Our plates are quite well-traveled these days, with foods from our backyards mingling with foods grown easily halfway around the world. Just how connected the food world has become is much clearer in these charts showing where every place in the world is getting (and sending) their food. »
This chart from the USDA shows just what’s been going on in the American landscape over the last six decades. Part of the takeaway is what has changed—the rise of cities and we’ve stopped grazing so much of the forestlands—but it’s also just as notable for what hasn’t changed.
Conner Griffith combined images from Google Earth, Wikipedia, the Rhode Island School of Design’s Picture and Materials collections, and his own photography to create “Ripple,” a concise, top-down overview of the shapes we use to organize the world. »
Contrary to what you may think (and what your food labels may suggest) corn is not the most grown crop in America. The most grown crop is something no one is eating, no one is asking for, and no one is quite sure what to do with. It’s your lawn. »
In the clandestine world of spies and double agents, there are some constants: mysterious strangers, drop-off points, stolen secrets. But it’s not missile plans these spies are seeking. »
Nine years ago, an E. coli outbreak led to an expensive, labor-intensive change to the way a lot of our farms operated. But things didn’t get better—in fact, they got worse.
The world is dry and getting drier. So when should we expect relief to finally land? Possibly not at all, according to this chart. »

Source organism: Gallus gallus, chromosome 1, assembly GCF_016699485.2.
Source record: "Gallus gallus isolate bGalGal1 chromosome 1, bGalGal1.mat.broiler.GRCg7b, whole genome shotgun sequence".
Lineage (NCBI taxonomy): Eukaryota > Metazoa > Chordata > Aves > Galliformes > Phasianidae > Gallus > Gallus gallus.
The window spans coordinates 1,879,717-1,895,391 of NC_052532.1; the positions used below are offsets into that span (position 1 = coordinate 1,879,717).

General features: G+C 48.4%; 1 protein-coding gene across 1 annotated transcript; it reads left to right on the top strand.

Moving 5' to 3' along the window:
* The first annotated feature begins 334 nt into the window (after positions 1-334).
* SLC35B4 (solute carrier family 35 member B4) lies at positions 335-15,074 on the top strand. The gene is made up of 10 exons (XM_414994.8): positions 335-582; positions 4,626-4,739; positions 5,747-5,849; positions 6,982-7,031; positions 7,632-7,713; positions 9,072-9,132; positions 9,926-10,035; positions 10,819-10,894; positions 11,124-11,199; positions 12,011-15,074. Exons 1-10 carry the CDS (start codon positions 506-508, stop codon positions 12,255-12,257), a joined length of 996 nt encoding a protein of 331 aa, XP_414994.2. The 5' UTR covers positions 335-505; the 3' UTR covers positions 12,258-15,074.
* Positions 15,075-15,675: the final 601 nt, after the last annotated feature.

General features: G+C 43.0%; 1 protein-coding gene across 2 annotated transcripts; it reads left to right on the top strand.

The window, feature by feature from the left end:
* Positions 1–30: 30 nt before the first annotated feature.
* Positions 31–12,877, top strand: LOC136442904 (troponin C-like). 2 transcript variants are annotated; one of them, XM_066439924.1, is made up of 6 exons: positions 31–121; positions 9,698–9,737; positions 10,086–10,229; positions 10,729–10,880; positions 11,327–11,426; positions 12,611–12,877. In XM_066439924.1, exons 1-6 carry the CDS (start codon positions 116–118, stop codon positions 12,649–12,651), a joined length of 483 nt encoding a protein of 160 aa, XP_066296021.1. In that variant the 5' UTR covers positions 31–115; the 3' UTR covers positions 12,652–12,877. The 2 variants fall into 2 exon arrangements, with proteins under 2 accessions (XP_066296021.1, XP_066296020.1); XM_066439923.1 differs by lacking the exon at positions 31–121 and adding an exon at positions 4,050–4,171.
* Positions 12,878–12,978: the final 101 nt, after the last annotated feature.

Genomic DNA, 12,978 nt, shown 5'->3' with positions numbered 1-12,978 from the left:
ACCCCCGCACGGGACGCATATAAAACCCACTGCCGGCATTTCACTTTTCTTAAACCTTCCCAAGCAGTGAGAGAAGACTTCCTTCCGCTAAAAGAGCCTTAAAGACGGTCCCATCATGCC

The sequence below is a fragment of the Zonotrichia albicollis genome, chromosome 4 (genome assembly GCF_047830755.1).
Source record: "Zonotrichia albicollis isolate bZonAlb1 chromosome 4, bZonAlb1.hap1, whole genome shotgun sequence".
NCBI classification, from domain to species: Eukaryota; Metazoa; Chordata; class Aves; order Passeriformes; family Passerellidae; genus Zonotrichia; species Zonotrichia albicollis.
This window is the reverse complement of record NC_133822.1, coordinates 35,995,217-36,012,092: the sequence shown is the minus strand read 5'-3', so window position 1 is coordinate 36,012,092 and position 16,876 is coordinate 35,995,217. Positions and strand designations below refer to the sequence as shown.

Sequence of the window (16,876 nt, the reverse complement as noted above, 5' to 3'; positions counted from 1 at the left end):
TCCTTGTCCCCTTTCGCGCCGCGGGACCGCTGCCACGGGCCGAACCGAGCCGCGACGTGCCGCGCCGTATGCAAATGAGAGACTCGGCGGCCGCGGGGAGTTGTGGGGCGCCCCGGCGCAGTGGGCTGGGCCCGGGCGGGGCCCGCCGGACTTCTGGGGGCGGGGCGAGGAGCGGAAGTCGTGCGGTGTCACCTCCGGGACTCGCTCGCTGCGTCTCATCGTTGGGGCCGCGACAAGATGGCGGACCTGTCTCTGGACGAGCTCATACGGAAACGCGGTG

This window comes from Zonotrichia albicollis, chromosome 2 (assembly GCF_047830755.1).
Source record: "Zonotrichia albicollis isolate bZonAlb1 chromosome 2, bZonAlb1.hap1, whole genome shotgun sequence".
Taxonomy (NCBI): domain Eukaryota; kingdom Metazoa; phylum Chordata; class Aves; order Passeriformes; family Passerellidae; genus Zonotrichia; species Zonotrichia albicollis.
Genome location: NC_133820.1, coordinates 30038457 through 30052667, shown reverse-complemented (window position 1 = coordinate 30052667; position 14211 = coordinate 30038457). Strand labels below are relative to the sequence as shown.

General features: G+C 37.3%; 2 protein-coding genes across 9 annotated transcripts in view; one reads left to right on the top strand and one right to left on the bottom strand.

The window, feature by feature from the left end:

Something strange has been going on in farm country in the last sixty years: Farmers are using less labor and less land, but they’re growing more—a lot more. Here’s how they did it. »
Archaeologists in Israel have uncovered evidence of early cereal cultivation at a 23,000-year-old site in Galilee, effectively doubling the timespan humans are believed to have practiced farming. »
Sound advice, CDC! But, uh, just why did you guys feel the need to issue this warning in the first place? »
People may wax rhapsodic about the virtues of the small-scale farm, but that is not the direction farming is heading in: Farms are getting fewer in number and larger in size across the board, and that’s only going to continue—and there’s one reason why.
Just off the coast of Noli, Italy, tethered twenty feet below the surface of the Mediterranean Sea, hover five bulbous biospheres filled with plants, light, and warm, wet air.
By editing a single gene, researchers from South Korea and China have engineered pigs that produce about twice the amount of muscle as normal pigs. The goal is to produce leaner meat and at higher yields, but early results show it could be a long time before this jacked-up pork appears on your dinner plate. »
Over two thousand years ago, Archimedes invented a tool with huge implications for ancient Greek farmers — and we’re still using it today, but in a different form. »
New research suggests surprisingly few bee species are responsible for pollinating the world’s crops. Globally, a mere 2% of wild bees pollinate 80% of bee-pollinated crops. Monetarily, that equates to $3,000/hectare, or billions of dollars annually, a figure roughly equal to the value of honey bees. »
When we imagine the farms of the next century, the images tend to be cleaner, more clinical, perhaps more akin even to a laboratory than a field. But the future that’s actually on our horizon looks much darker and messier than all that. »
Wal-Mart is asking its suppliers of meat, deli, dairy, and egg products to honor a new set of guidelines calling for the humane treatment of livestock and a reduction in the use of antibiotics. Supporters say this could revolutionize animal agriculture — but will Wal-Mart’s suppliers follow through? »